Bahrain at impasse five years after failed uprising

Bahrain at impasse five years after failed uprising
On the fifth year anniversary of Bahrain's Arab Spring, the kingdom is locked in a political impasse as rulers and the opposition fail to compromise.
4 min read
13 February, 2016
Demonstrations have taken place around Shia villages over the past two nights [AFP]
Five years after Sunni-ruled Bahrain crushed a popular uprising by the Shia majority, the kingdom is locked in a political impasse exacerbated by an economic crisis, analysts say.

They see an urgent need for a compromise between the rulers and the opposition, after the Arab Spring touched the small Gulf state on 14 February 2011.

"Hopes for progress on human rights and accountability for past and present abuses have faded," Amnesty International said ahead of Sunday's anniversary.

Echoing protests against longstanding rulers elsewhere in the region, Bahrain's Shia demanded a more representative government and a constitutional monarchy in the archipelago kingdom ruled by the Sunni Al-Khalifa dynasty.

Demonstrators camped at the symbolic Pearl Square roundabout until security forces dispersed them a month after the uprising began.

Troops from Saudi Arabia, the region's dominant Sunni power, moved in from across the causeway to support their ally.

Dozens of dissidents have since been jailed or stripped of their citizenship.

Sheikh Ali Salman, leader of the main Shia opposition bloc Al-Wefaq, received a four-year sentence last June for inciting disobedience.

Scores have died in periodic unrest which has flared despite the suppression of the original uprising in Bahrain, home to the US Navy's Fifth Fleet.

Despite the Amnesty report, Bahraini Information Minister Isa bin Abdulrahman al-Hammadi insisted his country has made progress on the political front.

Dozens of dissidents have since been jailed or stripped of their citizenship.

'Government has accelerated reforms'

"The government has accelerated reforms," he said, and elections held in November 2014 - boycotted by the opposition - "saw a clear majority of Bahrainis vote in favour of positive progress by a parliament with enhanced powers".

On the economic front, the minister said Bahrain's target was a balanced budget "within three budgetary cycles".

"The plan aims to create a balance between revenues and expenditure by increasing non-oil revenues, redirecting subsidies and reducing recurrent expenditure along with restructuring government departments," he said.

However, with tensions still running high, police have warned that any calls to protest on Sunday, the uprising's anniversary, will be considered "a criminal infraction punished under the law".

Witnesses said security forces had increased the number of checkpoints around Shia villages where there had been demonstrations over the past two nights, and also made arrests.

Late Friday, the interior ministry said a "terrorist" explosion lightly damaged a police vehicle at the entrance to the Shia village of Diraz near Manama.

The government denies any discrimination against Shia and regularly accuses Iran - located 200 kilometres (124 miles) away across the Gulf - of meddling in Bahrain's internal affairs.

Manama also frequently announces the dismantling of "terrorist" cells that it says are linked to Iran, which the Shia power denies.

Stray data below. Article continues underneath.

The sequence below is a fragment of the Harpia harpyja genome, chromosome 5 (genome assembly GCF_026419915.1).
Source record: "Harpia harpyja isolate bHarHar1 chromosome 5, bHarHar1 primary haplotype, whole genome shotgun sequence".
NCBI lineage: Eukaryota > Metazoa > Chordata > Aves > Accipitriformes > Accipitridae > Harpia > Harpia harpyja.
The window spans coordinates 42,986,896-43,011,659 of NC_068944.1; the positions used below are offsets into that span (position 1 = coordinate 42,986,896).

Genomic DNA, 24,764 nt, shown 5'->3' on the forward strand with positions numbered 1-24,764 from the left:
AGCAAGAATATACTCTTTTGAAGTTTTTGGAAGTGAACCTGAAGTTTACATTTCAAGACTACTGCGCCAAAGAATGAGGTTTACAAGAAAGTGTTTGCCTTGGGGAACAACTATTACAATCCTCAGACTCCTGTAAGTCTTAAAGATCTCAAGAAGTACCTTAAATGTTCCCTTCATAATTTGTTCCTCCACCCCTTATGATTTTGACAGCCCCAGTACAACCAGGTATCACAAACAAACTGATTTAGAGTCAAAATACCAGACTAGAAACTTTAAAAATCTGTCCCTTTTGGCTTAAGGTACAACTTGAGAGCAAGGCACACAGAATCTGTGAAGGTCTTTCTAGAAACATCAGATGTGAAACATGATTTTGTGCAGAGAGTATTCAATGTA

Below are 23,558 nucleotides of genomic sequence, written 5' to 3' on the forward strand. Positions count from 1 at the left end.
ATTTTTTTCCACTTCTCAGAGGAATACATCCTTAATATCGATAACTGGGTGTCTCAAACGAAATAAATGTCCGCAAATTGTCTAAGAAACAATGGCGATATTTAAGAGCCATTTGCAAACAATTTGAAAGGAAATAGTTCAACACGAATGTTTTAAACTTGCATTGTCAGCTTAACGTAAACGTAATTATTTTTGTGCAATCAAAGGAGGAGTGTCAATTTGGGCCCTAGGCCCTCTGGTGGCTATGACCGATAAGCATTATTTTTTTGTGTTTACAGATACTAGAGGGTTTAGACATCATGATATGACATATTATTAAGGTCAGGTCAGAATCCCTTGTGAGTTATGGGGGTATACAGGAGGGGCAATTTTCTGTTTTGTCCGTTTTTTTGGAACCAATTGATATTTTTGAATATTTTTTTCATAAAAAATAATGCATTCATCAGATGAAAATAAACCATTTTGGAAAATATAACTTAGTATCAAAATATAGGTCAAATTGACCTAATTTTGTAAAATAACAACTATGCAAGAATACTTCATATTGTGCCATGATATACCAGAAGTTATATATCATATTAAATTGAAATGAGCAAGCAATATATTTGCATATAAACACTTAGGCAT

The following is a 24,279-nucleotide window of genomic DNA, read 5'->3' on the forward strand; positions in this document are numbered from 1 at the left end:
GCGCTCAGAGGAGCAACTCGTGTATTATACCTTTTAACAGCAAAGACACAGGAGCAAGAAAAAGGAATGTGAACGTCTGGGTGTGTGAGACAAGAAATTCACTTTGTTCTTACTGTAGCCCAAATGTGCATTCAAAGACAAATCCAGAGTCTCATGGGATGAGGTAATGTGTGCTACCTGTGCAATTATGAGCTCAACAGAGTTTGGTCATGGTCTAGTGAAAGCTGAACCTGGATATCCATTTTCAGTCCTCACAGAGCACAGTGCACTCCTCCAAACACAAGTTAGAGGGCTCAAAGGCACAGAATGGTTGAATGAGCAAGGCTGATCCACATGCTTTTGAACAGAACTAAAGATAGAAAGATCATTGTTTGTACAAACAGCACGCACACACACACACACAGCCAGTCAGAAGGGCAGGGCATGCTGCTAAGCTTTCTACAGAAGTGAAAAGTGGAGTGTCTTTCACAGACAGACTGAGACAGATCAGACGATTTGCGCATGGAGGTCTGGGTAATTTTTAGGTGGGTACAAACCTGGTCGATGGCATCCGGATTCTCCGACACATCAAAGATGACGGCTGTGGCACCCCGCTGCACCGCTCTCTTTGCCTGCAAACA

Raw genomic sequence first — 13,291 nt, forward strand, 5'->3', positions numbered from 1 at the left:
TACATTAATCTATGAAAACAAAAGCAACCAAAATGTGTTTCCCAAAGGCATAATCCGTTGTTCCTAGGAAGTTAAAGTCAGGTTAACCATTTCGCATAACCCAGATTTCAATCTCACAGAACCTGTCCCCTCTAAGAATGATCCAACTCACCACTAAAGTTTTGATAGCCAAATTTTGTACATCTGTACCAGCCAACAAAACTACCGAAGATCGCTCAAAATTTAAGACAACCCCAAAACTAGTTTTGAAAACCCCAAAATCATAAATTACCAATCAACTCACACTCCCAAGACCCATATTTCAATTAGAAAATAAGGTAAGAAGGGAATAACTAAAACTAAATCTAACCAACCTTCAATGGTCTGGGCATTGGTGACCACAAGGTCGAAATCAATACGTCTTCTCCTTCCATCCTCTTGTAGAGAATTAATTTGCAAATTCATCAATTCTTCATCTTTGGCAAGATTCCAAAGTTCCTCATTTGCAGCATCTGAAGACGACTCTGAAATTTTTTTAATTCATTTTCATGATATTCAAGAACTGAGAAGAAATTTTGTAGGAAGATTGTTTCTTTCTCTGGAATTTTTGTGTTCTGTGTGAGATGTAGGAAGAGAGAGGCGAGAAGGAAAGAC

"Today in Bahrain, anyone who dares to criticise the authorities... risks punishment," said Amnesty's deputy director for the Middle East and North Africa, James Lynch.

For Emirati analyst Mohammed Baharoun, "the events of 14 February 2011 shook the trust in the political class".

Baharoun, deputy director of the Dubai-based B'huth research centre, said the political situation "remains tense, but the current economic crisis offers an opportunity to consider a common platform to address this challenge that affects the lives of all citizens".

An 'unmanageable' crisis
In a bid to reduce its budget deficit Bahrain has cut subsidies on fuel and meat, with electricity and water to follow.
Bahrain was traditionally a centre of pearl diving, but oil has dominated the kingdom's economy in recent decades.

It now produces around 190,000 barrels per day of crude, most of which come from an offshore field shared with Saudi Arabia.

But after oil prices collapsed from above $100 a barrel in early 2014 to around $30 now, Bahrain has been forced to cut costs, as have its larger Gulf neighbours.

According to economist Jaafar al-Sayegh, Bahrain derives 86 to 88 percent of its revenue from oil.

The kingdom's growth is projected to slow this year to 2.25 percent, compared with 3.2 percent last year and 4.5 percent in 2014, the International Monetary Fund said.

In a bid to reduce its budget deficit Bahrain has cut subsidies on fuel and meat, with electricity and water to follow.

However, such austerity measures "will not solve the economic problem", said analyst and former government minister Ali Fakhro.

"The political crisis has reached a level where it has become unmanageable" with both the government and the opposition hitting a dead end, said Fakhro.

"The alternative is to reach a compromise through dialogue," he said.

The opposition appears ready.

Such a dialogue "would pave the way to ending the thorny political and constitutional crisis and help curb the deterioration in the citizen's living standards", four opposition groups including Al-Wefaq said in a joint statement last month.

Earlier efforts at dialogue after the 2011 uprising failed.